Expect April’s claimant count and the annual rate of inflation to have the greatest impact on the Pound.

The markets will then need to wait for May prelim private sector PMIs and April retail sales figures on Thursday and Friday.

Expect the Pound to be sensitive to the numbers in the week ahead.

Outside of the numbers, Brexit chatter and COVID-19 updates will also be key drivers in the week.

The GBP/USD ended the week down by 2.37% to $1.2116.

For the Loonie:

It’s another relatively quiet week ahead on the economic calendar.

April inflation figures on Wednesday and March retail sales figures on Friday are the key drivers.

Neither set of numbers will have a material impact on the Loonie, however. Retail sales were likely to be on the weaker side and inflationary pressures were likely non-existent in April.

Expect market risk sentiment and the direction of crude oil prices to be key in the week ahead.

The Loonie ended the week down by 1.31% to C$1.4109 against the U.S Dollar.

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Out of Asia

For the Aussie Dollar:

It’s a particularly quiet week ahead.

There are no material stats due out, leaving the Aussie in the hands of commodity prices in the week.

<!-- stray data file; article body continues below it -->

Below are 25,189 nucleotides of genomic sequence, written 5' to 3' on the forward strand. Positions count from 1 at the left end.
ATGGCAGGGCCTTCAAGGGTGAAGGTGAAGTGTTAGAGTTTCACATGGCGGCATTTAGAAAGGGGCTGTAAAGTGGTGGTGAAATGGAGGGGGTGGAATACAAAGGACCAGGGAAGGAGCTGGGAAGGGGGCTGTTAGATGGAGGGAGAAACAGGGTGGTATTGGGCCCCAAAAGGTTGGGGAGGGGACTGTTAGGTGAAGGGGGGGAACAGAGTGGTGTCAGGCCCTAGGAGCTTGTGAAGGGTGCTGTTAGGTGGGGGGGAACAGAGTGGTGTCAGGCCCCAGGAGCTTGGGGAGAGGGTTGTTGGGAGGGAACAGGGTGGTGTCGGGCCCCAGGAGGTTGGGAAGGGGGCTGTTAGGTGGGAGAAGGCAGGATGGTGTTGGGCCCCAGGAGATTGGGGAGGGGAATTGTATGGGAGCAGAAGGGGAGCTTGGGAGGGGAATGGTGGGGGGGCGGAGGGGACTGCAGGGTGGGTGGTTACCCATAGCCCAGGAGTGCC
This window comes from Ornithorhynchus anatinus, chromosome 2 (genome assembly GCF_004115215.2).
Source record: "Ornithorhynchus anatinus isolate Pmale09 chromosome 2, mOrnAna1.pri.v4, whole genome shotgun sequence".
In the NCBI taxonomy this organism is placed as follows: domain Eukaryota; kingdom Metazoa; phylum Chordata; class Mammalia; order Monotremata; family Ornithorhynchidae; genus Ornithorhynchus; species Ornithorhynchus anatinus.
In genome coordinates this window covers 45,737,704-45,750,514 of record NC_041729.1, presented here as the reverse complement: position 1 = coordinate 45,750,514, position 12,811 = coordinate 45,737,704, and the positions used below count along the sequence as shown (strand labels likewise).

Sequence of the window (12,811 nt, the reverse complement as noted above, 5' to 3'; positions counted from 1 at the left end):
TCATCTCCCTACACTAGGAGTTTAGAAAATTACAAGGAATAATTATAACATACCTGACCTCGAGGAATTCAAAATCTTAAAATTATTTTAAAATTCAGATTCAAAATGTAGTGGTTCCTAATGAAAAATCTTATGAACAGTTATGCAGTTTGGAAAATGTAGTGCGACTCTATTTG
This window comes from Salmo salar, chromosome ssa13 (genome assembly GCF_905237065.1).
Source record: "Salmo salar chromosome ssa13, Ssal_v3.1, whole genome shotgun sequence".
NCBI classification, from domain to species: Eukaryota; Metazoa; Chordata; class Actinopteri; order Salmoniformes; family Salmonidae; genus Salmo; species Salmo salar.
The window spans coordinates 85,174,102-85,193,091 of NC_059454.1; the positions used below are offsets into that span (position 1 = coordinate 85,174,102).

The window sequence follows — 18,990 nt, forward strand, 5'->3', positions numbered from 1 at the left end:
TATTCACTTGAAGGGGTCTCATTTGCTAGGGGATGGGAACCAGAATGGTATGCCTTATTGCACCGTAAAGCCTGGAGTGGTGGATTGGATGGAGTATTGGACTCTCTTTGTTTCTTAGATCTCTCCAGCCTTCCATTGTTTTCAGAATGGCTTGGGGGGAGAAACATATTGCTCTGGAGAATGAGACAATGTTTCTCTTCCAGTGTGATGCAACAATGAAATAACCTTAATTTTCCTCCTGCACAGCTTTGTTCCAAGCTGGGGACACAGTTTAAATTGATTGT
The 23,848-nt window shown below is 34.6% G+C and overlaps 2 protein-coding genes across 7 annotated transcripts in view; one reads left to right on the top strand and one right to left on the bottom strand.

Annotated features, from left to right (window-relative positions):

On the monetary policy front, the RBA meeting minutes will garner some interest on Tuesday. Any suggestions of a further need for support would add further pressure on the Aussie Dollar.

Over the week, the market focus will be on the COVID-19 numbers. A continued easing of lockdown measures would be Aussie Dollar positive. Tensions between the U.S and China, however, would likely overshadow any positive sentiment, however.

The Aussie Dollar ended the week down by 1.82% to $0.6413.

For the Kiwi Dollar:

It’s a relatively quiet week ahead on the economic data front.  Key stats include 1st quarter wholesale inflation figures on Tuesday and retail sales figures on Friday.

Expect the 1st quarter numbers to have a limited impact on the Kiwi Dollar in the week.

Following the RBNZ policy decision last week, much will depend on the easing of lockdown measures. Not just in New Zealand but also across key trading partners…

A rise in tension between the U.S and China, however, would offset the effects of easing lockdown measures.

The Kiwi Dollar ended the week down by 3.28% to $0.5935.

For the Japanese Yen:

It’s a busy week ahead on the economic data front.

1st quarter GDP numbers set the tone on Monday, ahead of March industrial production figures on Tuesday.

The focus will then shift to April trade data on Thursday.

With the BoJ having made its move, the GDP and trade figures will likely have limited influence.

The markets will get a sense of just how bad things were, however.